Speaking of battery life, one of the best features of the Pebble Steel is that it lasts up to four to five days on a single charge (depending on how many notifications you get and how often you have it update weather, news and other info).  With Smartwatches, it’s all about data, notifications and update frequency. The more you have pushed to your watch, the shorter the battery life.

The Samsung watches can last up to two to three days on a single charge most other Android Wear watches require daily or nightly charging. There’s also a chance that you could run out of power during the day, and then what good is the device as a watch?

The longer the battery lasts, the better off you are. Even analog watches that require manual winding usually last a longer than two to three days on a single wind.  This is going to be one area that wearables in general are going to have to concentrate and innovate heavily in. If wearables require daily or nightly charging, I don’t see them getting used much in the long run; and they’ll likely end up being a category of devices that doesn’t last long.
·    Notifications
Notifications are the lifeblood of a smartwatch.  The Pebble app on your smartphone pushes any and all notifications received AND displayed on your device (a very important distinction, especially if you can control what notifications your phone does and does not display) to your watch.  This allows you to discretely check your notifications without having to take out your phone, turn on its screen.  In many cultures and countries, glancing at a watch is a much more acceptable action than interrupting a conversation to check a vibrating smartphone.

While Pebble and Pebble Steel don’t do much more than this, one has to ask if there’s much more that a smartwatch needs to do?  This is the great wearables conundrum. What should devices in this category do?  While fitness bands like the Nike Fuel Band can display the time as well as the fitness information it tracks, what the right balance of functionality and displayed information is, has yet to be universally defined or accepted by users and their most primary voting power – their money.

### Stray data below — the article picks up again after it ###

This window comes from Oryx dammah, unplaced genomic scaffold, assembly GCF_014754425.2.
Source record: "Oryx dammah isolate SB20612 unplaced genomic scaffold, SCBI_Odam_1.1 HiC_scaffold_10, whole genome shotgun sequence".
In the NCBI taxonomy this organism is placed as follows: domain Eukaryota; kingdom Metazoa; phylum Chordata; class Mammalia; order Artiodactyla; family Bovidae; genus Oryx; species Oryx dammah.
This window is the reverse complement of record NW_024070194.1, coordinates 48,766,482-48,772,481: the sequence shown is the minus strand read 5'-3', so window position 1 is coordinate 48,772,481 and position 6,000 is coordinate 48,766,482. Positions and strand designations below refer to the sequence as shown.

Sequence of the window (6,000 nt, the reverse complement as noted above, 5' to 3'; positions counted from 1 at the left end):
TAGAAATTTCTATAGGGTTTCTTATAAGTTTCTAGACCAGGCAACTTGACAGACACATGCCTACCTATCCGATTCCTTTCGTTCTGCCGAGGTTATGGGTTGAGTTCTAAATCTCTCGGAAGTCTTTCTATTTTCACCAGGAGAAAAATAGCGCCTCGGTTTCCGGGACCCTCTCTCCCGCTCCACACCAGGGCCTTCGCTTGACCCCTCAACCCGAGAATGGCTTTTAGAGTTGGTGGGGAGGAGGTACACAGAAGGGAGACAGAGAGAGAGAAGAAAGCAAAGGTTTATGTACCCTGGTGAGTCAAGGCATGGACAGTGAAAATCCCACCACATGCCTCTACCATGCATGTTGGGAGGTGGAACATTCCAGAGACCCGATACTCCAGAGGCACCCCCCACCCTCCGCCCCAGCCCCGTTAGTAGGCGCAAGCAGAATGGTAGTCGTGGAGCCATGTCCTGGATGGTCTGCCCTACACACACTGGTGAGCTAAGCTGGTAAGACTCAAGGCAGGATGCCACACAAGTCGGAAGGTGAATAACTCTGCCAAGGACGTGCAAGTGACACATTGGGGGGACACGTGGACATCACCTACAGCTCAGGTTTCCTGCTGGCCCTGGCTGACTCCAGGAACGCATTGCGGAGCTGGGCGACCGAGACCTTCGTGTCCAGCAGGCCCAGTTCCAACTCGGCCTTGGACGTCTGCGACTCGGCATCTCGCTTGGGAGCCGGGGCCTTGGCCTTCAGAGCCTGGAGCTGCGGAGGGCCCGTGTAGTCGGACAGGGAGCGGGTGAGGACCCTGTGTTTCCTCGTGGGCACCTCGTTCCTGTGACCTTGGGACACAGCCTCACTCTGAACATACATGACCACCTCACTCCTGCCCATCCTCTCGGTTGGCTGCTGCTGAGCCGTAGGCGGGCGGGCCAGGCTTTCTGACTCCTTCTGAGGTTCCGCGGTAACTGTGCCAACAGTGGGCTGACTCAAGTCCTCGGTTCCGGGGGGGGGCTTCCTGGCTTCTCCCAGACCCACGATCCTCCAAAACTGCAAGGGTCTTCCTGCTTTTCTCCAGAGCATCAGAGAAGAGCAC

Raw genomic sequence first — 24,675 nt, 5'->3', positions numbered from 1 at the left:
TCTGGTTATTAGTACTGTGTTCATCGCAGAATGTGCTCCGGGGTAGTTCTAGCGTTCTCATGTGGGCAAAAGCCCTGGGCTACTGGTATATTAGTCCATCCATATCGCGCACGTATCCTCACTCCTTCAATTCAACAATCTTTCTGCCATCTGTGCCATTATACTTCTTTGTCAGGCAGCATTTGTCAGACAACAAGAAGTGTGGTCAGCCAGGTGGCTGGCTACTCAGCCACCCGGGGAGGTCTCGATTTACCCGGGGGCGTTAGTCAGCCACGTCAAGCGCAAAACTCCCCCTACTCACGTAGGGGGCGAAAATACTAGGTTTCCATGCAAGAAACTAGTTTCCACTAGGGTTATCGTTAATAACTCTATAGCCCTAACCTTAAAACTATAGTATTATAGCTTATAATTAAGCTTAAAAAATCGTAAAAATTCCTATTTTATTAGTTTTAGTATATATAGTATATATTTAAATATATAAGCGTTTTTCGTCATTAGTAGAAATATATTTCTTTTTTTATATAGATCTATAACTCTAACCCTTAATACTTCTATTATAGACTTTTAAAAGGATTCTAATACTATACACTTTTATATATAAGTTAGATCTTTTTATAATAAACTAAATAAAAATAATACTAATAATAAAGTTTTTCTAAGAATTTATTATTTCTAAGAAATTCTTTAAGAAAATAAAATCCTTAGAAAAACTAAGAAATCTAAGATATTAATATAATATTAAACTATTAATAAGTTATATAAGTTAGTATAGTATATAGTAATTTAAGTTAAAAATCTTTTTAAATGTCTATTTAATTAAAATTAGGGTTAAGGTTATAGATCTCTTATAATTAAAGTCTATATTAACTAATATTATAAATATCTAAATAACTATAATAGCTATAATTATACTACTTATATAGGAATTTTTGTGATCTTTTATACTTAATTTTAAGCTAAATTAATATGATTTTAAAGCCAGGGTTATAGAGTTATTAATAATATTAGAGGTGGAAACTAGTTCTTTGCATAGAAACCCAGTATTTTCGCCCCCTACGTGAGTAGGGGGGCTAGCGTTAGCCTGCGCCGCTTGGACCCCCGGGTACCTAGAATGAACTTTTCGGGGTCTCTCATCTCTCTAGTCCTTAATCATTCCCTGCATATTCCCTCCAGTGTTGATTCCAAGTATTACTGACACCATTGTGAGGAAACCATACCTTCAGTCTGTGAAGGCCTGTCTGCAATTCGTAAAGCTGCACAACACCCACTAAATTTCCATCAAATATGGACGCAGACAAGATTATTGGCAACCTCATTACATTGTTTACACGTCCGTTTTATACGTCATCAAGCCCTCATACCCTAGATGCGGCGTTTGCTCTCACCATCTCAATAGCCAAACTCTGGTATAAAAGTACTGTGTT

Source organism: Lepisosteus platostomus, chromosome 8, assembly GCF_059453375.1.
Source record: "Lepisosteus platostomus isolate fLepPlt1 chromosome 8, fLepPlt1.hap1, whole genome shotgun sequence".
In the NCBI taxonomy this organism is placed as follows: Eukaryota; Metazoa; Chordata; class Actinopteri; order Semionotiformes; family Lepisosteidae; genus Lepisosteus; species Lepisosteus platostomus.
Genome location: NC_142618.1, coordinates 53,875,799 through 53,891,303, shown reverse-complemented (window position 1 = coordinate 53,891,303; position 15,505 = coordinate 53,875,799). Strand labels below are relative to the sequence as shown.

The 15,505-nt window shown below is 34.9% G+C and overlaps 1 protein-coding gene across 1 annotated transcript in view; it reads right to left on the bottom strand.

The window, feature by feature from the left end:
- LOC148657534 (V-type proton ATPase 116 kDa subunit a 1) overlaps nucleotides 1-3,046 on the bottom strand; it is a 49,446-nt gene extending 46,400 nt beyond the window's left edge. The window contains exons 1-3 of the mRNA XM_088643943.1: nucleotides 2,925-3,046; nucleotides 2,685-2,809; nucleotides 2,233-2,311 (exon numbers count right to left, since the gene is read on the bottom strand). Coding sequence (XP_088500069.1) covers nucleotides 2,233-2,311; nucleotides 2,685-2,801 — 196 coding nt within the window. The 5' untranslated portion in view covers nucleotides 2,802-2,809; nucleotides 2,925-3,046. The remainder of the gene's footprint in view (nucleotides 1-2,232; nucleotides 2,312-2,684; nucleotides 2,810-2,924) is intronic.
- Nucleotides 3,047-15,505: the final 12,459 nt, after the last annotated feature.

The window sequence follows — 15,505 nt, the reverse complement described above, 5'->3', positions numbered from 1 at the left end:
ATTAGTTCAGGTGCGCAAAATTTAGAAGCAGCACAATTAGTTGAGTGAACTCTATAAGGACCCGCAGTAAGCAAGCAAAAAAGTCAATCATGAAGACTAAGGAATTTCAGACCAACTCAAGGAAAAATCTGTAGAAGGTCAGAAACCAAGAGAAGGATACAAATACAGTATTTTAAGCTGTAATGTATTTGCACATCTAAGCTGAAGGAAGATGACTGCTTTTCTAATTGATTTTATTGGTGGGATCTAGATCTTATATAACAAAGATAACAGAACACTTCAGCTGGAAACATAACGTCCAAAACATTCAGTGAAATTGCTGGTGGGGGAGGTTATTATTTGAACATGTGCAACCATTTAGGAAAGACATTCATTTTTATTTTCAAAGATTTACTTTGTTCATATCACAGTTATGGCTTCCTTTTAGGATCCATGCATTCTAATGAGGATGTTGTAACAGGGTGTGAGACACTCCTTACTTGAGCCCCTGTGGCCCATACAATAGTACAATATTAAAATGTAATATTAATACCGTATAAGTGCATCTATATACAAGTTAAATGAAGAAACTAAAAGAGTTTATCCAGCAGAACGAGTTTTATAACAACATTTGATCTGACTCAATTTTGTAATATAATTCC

This part of the whole smartwatch field – what should a smartwatch really DO – has yet to be clearly defined by either a vendor or a demanding public.  As a result, the Pebble with its simple notification system, does a good job. It provides users with the information they want and provides for upgrades and updates via new firmware in the future.
·    Waterproof
The Pebble Steel is water proof to 5 ATM (about 160 feet or 48.77 meters). That being said, you could conceivably not only swim and shower with it, but you could go on shallow dives with it. However, I wouldn’t want to test how long each watch would stay water tight at depth.

Other Smartwatches, like the Samsung Gear watches or the LG G Watch are water resistant.  The difference is that you can get a water resistant watch wet, but it will need to be dried off as quickly as possible. It can’t be held under water.  A water proof watch can be held under water without fear of water coming in contact with the interior of its case.